From Alexander Hamilton
[Philadelphia] May 4th 1793.
The Secretary of the Treasury presents his respects to the President. It has appeared to him that a circular letter of the enclosed form to the several Collectors would be a measure of utility. If not disapproved by the President it will be forwarded.1
The enclosed paper is sent lest the President should not have received it otherwise. It contains intelligence critically important, tho’ requiring confirmation.2
1. This draft of Hamilton’s circular letter to the collectors of customs has not been identified, but it was an early version of a circular letter dated 4 Aug. 1793 (Syrett, Hamilton Papers, description begins Harold C. Syrett et al., eds. The Papers of Alexander Hamilton. 27 vols. New York, 1961–87. description ends 15:178–81). Hamilton, in this draft, proposed that the collectors report to the Treasury Department all breaches of U.S. neutrality policy by Americans, including the building of ships with gunports. Thomas Jefferson opposed this measure (Jefferson’s Conversations, 6–12 May, and note 2). Jefferson told Attorney General Edmund Randolph that his main objection was that the collectors would become spies working for the secretary of the treasury against American citizens. He also argued that the power to prosecute such cases using secret evidence was too easily abused. Law was the purview of judges and U.S. district attorneys, not the Treasury Department (see Jefferson to Randolph, 8 May, Jefferson Papers, description begins Julian P. Boyd et al., eds. The Papers of Thomas Jefferson. 40 vols. to date. Princeton, N.J., 1950—. description ends 25:691–92). Randolph agreed in principle with Jefferson but believed “that on these occasions, which do not evidently belong to one department rather than another, the President should specially instruct, whom he pleases; and that the letters should express that they are written by his direction” (Randolph to Jefferson, 9 May, ibid., 702). GW also found fault with Hamilton’s draft (GW to Hamilton, 5, 7 May). After a series of cabinet meetings, Randolph, at the prodding of the president, engineered a compromise on 10 May. The collectors would report neutrality infractions, “particularly as to building & equipping Vessels for war,” to district attorneys, who would then report them to Randolph (JPP, description begins Dorothy Twohig, ed. The Journal of the Proceedings of the President, 1793–1797. Charlottesville, Va., 1981. description ends 135). The cabinet decided to omit any mention of ships fitted with gunports for the time being. On 13 May, Jefferson confided to James Madison that “E.R. found out a hair to split, which, as always happens, became the decision. . . . If any thing prevents it’s being a mere English neutrality, it will be that the penchant of the P. is not that way, and above all, the ardent spirit of our constituents” (Jefferson Papers, description begins Julian P. Boyd et al., eds. The Papers of Thomas Jefferson. 40 vols. to date. Princeton, N.J., 1950—. description ends 26:26). Although the final version of the circular is dated 4 Aug., Hamilton did not send it out until 9 Aug. 1793 (JPP, description begins Dorothy Twohig, ed. The Journal of the Proceedings of the President, 1793–1797. Charlottesville, Va., 1981. description ends 216). On the policy of American neutrality in the war between France and Great Britain, see Neutrality Proclamation, 22 April 1793.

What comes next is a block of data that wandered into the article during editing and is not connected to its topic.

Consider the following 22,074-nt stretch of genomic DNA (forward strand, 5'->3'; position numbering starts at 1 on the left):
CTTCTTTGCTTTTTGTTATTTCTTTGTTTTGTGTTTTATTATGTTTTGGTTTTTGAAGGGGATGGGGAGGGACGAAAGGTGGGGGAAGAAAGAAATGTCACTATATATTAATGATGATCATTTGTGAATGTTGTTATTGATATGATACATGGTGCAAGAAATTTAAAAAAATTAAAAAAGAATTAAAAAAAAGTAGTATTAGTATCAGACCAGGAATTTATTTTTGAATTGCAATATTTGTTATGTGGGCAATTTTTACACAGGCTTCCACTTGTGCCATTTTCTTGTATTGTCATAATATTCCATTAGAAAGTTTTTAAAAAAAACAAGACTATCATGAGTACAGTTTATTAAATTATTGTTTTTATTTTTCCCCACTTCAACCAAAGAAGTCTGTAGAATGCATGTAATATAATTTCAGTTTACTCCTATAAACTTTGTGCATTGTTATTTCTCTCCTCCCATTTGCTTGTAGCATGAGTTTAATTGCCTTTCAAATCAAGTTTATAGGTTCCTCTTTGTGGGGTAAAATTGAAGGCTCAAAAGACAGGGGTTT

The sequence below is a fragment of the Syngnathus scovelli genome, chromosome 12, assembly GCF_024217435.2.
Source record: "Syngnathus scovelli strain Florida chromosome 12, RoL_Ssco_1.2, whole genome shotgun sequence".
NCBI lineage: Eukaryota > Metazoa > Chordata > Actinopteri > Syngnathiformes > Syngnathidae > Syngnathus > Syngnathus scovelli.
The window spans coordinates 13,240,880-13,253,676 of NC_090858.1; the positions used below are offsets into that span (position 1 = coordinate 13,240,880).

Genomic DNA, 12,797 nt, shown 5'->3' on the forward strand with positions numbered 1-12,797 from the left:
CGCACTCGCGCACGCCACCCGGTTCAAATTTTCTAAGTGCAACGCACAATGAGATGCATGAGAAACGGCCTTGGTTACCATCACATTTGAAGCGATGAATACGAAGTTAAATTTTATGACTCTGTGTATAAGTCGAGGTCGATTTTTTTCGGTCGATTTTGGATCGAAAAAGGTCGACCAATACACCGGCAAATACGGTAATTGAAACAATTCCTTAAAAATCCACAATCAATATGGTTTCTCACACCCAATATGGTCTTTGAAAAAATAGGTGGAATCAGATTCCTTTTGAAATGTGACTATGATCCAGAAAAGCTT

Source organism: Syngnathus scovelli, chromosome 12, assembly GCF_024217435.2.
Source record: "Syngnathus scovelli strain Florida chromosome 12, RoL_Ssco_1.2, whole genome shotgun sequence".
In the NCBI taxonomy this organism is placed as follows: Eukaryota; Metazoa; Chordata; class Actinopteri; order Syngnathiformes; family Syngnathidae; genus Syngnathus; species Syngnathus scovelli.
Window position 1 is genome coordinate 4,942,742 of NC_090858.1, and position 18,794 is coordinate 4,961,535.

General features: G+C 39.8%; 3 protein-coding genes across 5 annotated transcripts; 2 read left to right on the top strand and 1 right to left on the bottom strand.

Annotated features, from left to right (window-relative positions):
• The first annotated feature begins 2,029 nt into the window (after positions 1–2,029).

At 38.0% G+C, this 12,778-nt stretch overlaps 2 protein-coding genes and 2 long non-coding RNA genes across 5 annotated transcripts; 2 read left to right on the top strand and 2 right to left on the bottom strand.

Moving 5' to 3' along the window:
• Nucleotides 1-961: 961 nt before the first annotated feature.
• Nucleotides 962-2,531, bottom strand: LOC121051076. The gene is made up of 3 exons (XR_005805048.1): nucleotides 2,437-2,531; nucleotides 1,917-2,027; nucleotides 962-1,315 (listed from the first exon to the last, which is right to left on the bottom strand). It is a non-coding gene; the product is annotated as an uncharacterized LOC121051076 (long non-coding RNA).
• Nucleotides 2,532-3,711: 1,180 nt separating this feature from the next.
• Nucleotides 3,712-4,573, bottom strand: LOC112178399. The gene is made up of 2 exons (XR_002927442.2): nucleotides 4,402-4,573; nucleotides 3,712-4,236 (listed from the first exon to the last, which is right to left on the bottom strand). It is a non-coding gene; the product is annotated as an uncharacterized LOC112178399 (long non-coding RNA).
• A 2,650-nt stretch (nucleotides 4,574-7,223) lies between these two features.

2. This paragraph was added as a postscript. The enclosed paper has not been identified.